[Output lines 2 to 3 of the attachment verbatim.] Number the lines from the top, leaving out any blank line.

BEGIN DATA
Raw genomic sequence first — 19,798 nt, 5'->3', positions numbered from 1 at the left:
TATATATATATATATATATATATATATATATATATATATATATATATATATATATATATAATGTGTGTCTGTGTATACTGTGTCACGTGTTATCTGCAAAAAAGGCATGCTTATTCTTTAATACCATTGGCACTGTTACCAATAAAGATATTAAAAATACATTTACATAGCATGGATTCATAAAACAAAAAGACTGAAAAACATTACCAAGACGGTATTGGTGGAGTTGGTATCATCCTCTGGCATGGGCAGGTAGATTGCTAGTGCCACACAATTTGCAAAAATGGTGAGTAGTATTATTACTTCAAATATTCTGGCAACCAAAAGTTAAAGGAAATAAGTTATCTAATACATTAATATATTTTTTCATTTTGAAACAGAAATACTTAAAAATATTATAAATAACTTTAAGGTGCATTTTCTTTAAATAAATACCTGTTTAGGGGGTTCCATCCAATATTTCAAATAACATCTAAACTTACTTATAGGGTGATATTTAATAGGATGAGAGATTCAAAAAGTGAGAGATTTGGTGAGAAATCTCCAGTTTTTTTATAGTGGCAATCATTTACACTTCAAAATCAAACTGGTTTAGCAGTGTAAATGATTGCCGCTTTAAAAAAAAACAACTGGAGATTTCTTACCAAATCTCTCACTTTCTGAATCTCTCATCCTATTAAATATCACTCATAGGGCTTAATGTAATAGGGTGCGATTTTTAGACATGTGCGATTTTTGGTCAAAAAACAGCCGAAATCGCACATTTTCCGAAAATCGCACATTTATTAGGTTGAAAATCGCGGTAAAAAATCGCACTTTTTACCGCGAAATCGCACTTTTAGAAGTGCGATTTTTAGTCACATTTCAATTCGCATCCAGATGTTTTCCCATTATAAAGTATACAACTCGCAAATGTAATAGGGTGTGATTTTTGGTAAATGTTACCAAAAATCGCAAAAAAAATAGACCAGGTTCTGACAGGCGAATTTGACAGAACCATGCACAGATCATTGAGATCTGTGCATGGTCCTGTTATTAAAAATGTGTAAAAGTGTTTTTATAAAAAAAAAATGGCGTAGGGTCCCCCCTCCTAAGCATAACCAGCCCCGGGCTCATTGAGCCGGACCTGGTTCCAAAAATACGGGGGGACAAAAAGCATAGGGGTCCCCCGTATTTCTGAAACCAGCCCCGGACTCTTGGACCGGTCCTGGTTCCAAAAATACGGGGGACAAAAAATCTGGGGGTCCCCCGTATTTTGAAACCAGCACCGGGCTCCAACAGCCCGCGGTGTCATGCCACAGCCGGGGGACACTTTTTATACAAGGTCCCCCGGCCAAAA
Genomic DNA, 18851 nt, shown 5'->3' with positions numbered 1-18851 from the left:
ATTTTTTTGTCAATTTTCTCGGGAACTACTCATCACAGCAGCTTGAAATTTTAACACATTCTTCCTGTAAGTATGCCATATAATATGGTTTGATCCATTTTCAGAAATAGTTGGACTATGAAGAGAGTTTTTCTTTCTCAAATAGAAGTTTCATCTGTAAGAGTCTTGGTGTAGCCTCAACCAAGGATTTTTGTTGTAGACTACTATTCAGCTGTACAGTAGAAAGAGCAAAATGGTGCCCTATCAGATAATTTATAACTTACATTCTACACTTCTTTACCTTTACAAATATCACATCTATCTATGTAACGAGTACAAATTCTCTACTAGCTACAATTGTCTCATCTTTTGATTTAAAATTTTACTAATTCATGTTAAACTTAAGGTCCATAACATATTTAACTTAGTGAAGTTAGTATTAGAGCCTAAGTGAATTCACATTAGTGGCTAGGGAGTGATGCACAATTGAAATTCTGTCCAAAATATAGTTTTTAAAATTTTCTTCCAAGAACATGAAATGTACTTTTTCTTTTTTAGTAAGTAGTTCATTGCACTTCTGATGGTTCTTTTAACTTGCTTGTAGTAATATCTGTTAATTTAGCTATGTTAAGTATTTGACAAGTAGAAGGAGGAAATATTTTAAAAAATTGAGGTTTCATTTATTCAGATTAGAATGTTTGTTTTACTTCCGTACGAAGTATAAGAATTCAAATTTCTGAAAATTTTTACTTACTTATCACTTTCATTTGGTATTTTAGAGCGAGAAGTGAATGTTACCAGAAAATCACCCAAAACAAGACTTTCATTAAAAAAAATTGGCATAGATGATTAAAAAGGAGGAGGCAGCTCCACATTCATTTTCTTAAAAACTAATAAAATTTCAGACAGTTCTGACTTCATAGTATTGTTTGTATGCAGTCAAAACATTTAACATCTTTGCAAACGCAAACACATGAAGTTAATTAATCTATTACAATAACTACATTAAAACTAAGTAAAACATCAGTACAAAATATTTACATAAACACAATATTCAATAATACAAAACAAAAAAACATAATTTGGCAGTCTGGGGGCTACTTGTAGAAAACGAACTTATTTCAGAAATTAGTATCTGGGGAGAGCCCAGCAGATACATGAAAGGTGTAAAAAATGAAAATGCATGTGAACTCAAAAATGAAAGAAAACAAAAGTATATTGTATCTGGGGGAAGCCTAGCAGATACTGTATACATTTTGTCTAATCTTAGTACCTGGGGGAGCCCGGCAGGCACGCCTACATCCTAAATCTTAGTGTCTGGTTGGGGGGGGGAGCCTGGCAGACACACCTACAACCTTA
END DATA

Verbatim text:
TATATATATATATATATATATATATATATATATATATATATATATATATATATATATATAATGTGTGTCTGTGTATACTGTGTCACGTGTTATCTGCAAAAAAGGCATGCTTATTCTTTAATACCATTGGCACTGTTACCAATAAAGATATTAAAAATACATTTACATAGCATGGATTCATAAAACAAAAAGACTGAAAAACATTACCAAGACGGTATTGGTGGAGTTGGTATCATCCTCTGGCATGGGCAGGTAGATTGCTAGTGCCACACAATTTGCAAAAATGGTGAGTAGTATTATTACTTCAAATATTCTGGCAACCAAAAGTTAAAGGAAATAAGTTATCTAATACATTAATATATTTTTTCATTTTGAAACAGAAATACTTAAAAATATTATAAATAACTTTAAGGTGCATTTTCTTTAAATAAATACCTGTTTAGGGGGTTCCATCCAATATTTCAAATAACATCTAAACTTACTTATAGGGTGATATTTAATAGGATGAGAGATTCAAAAAGTGAGAGATTTGGTGAGAAATCTCCAGTTTTTTTATAGTGGCAATCATTTACACTTCAAAATCAAACTGGTTTAGCAGTGTAAATGATTGCCGCTTTAAAAAAAAACAACTGGAGATTTCTTACCAAATCTCTCACTTTCTGAATCTCTCATCCTATTAAATATCACTCATAGGGCTTAATGTAATAGGGTGCGATTTTTAGACATGTGCGATTTTTGGTCAAAAAACAGCCGAAATCGCACATTTTCCGAAAATCGCACATTTATTAGGTTGAAAATCGCGGTAAAAAATCGCACTTTTTACCGCGAAATCGCACTTTTAGAAGTGCGATTTTTAGTCACATTTCAATTCGCATCCAGATGTTTTCCCATTATAAAGTATACAACTCGCAAATGTAATAGGGTGTGATTTTTGGTAAATGTTACCAAAAATCGCAAAAAAAATAGACCAGGTTCTGACAGGCGAATTTGACAGAACCATGCACAGATCATTGAGATCTGTGCATGGTCCTGTTATTAAAAATGTGTAAAAGTGTTTTTATAAAAAAAAAATGGCGTAGGGTCCCCCCTCCTAAGCATAACCAGCCCCGGGCTCATTGAGCCGGACCTGGTTCCAAAAATACGGGGGGACAAAAAGCATAGGGGTCCCCCGTATTTCTGAAACCAGCCCCGGACTCTTGGACCGGTCCTGGTTCCAAAAATACGGGGGACAAAAAATCTGGGGGTCCCCCGTATTTTGAAACCAGCACCGGGCTCCAACAGCCCGCGGTGTCATGCCACAGCCGGGGGACACTTTTTATACAAGGTCCCCCGGCCAAAA
Genomic DNA, 18851 nt, shown 5'->3' with positions numbered 1-18851 from the left: